The COVID-19 outbreak is dynamic, hitting some places and some people hard and others less so, then tapering off and sometimes resurging.
To track it, we use data, but even the most robust counts have limitations.
The Oxford-based nonprofit Our World in Data explains the conundrum: “Without data, we can not understand the pandemic. Only based on good data can we know how the disease is spreading, what impact the pandemic has on the lives of people around the world, and whether the countermeasures countries are taking are successful or not.
“But even the best available data on the coronavirus pandemic is far from perfect.”
It may seem obvious that no single graph, figure, or stat is sufficient to give a meaningful picture of the situation, yet some circulate the internet with little explanation, as though they are capable of this.
For example, in early June, some media mentioned, without any explanation or context, the fact that the United States was reporting the highest number of COVID deaths of any country. This fact was true. But without context, one might infer that thus the United States was doing a poorer job handling the crisis.
The first and most obvious mitigating factor is that the United States has a larger population than other developed countries. Those countries closest in population size—India, Pakistan, Indonesia, Nigeria—are third world nations, and thus their governments won’t have the resources to test and track to the same extent as the United States. It’s common sense that we wouldn’t compare the United States to them.
So is it fair if we compare disease rates in other developed countries to the United States? Somewhat, as long as differences in testing and data are taken into consideration.
Media reports in early July compared the number of cases in the United States to the number of cases in the European Union (EU) due to their somewhat comparable population sizes: 328 million in the United States, and 446 million people in the 27 countries of the EU.
The Our World in Data website on July 5 shows that the United States had counted 2.9 million cases of COVID with 132,000 deaths, while the EU reported 1.3 million cases and 134,000 deaths.
Although the United States has reported more than twice as many cases, it has only a slightly higher rate of death, which is the number of deaths compared to the population. Using the population and death statistics above, the rate of death in the United States is 0.04 percent compared to 0.03 percent in the EU.
There are a few factors behind these numbers to consider.
One is who/what is being counted in test numbers. There is no international standard of testing for the pandemic, and different countries are following different methods. Some are counting the number of people tested, while some are counting numbers of tests given. And some countries, as in the case of Italy and France, changed their reporting criteria midway.
A second factor is scale of testing. According to Our World in Data, most EU countries (19) are only testing people with symptoms, while the United States is testing asymptomatic people.
The United States also is testing more aggressively than EU countries. Of the 27 EU countries, only Luxembourg, Denmark, and Portugal have conducted more tests per capita (1,000 persons) than the United States.
More testing will, of course, uncover more cases. In the United States, the number of daily tests given is still rising, whereas the tests in Europe are flat.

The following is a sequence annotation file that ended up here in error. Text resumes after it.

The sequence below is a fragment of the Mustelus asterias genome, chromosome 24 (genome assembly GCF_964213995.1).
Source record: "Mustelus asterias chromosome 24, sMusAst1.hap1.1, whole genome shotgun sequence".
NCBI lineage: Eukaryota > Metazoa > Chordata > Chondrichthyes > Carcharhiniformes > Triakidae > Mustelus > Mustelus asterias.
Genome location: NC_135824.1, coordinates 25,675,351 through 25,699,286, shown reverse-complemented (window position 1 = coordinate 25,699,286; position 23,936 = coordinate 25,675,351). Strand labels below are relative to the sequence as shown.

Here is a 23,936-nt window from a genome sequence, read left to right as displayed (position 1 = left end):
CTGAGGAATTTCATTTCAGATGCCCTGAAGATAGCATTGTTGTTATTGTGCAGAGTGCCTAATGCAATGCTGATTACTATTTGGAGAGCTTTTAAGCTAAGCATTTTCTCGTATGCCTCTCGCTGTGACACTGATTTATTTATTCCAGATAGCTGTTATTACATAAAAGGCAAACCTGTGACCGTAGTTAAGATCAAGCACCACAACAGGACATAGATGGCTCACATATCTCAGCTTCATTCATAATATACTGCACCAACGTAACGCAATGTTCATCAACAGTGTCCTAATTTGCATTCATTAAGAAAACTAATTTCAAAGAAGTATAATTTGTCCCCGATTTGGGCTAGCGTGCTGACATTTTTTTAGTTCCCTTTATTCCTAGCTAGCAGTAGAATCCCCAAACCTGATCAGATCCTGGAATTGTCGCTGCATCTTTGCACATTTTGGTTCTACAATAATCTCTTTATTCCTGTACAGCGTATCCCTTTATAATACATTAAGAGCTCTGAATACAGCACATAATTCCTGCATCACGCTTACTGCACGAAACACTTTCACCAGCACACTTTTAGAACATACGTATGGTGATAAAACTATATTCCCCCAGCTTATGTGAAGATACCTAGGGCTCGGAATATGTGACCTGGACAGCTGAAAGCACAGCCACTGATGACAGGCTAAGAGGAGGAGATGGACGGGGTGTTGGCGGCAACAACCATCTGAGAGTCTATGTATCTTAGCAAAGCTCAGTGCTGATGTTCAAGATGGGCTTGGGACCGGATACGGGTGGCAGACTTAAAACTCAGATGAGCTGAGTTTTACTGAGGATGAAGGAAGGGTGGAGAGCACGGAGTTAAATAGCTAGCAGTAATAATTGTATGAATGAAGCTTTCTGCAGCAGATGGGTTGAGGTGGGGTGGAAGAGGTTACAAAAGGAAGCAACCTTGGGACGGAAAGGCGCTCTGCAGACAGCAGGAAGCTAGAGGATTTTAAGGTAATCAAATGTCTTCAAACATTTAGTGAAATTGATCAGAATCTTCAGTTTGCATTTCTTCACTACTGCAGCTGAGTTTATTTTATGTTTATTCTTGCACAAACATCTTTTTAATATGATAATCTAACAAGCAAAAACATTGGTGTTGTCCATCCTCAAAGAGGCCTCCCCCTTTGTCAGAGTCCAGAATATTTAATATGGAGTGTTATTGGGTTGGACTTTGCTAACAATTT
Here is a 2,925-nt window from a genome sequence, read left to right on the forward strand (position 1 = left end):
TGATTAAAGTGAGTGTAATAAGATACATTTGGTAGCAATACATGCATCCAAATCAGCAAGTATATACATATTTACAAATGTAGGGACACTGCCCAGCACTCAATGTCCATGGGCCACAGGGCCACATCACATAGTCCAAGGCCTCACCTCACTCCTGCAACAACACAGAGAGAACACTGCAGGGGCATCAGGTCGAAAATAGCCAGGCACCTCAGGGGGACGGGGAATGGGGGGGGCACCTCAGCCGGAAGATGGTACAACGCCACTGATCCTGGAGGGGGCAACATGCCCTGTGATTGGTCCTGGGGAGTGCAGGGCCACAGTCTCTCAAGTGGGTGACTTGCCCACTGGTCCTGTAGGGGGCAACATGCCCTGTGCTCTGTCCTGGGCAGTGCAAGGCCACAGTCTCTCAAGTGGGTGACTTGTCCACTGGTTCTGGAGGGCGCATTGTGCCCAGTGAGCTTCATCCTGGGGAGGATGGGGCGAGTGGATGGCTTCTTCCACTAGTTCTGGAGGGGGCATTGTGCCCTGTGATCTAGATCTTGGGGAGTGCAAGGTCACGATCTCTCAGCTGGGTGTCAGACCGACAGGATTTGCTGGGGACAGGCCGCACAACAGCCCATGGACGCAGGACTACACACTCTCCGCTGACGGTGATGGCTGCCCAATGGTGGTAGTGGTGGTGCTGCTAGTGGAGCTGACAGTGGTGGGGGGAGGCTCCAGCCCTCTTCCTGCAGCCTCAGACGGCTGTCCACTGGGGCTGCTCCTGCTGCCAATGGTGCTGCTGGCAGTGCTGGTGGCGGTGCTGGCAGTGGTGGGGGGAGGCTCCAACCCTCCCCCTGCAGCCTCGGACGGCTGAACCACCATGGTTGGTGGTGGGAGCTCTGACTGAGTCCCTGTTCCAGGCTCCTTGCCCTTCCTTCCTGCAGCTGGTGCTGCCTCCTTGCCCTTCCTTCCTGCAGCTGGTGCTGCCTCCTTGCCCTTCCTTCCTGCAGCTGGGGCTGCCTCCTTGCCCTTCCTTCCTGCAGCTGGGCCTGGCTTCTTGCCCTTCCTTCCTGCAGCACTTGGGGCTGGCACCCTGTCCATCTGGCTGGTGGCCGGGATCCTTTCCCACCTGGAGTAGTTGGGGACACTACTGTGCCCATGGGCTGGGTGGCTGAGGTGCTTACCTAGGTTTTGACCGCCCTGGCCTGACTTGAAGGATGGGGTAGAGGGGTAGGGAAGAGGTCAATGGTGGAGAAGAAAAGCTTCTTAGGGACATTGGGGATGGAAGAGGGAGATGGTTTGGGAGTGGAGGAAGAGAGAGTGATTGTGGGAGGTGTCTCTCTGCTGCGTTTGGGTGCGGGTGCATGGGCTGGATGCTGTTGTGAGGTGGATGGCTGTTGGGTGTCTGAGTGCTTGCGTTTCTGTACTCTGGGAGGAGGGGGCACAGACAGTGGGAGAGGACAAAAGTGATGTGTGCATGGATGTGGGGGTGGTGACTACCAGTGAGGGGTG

Case Fatality Rates Don’t Necessarily Indicate Mortality
Case fatality is the number of known cases compared to the number of known deaths.
A common misconception is that the case fatality rates indicate how severe a disease is. This isn’t necessarily the case.
To give a hypothetical example: If two people come to a hospital with a strange new disease (both somehow test positive) and both then die of the disease, in this sample, the case fatality rate is 100 percent.
So this number is relative to the number of positive tests. In countries where many tests have been conducted, the case fatality rate will be low, such as in the United States.
The case mortality rate in the United States is around 4.6 percent (Johns Hopkins University calculated the U.S. case fatality rate at 4.2 percent on July 12). Case mortality in the EU was 10.3 percent as of July 5.
Mortality Assessment Differences
Then, there’s the criteria for classifying a death as being from COVID-19.
In the first week of April, White House Coronavirus Response Coordinator Dr. Deborah Birx said at a press conference, “I think in this country, we’ve taken a very liberal approach to mortality.”
She said that in other countries, if someone had a preexisting condition and came to the hospital and died of COVID, it might not be counted as a COVID death, while in the United States, it might.
Additionally, deaths classified as COVID-19 in the United States “can include … cases without laboratory confirmation,” according to the Centers for Disease Control and Prevention (CDC).
The CDC acknowledges that this lack of testing will introduce some error for mortality figures for COVID-19, flu and flu-like illnesses, and pneumonia.
“Deaths due to COVID-19 may be misclassified as pneumonia or influenza deaths in the absence of positive test results, and pneumonia or influenza may appear on death certificates as a comorbid condition. Additionally, COVID-19 symptoms can be similar to influenza-like illness, thus deaths may be misclassified as influenza. Thus, increases in pneumonia and influenza deaths may be an indicator of excess COVID-19-related mortality.”
In hard-hit EU countries such as Italy and France, lab confirmation is required.
This article was updated on Aug. 2, 2020, to clarify that the rate of death refers to the number of deaths as a percentage of the total population.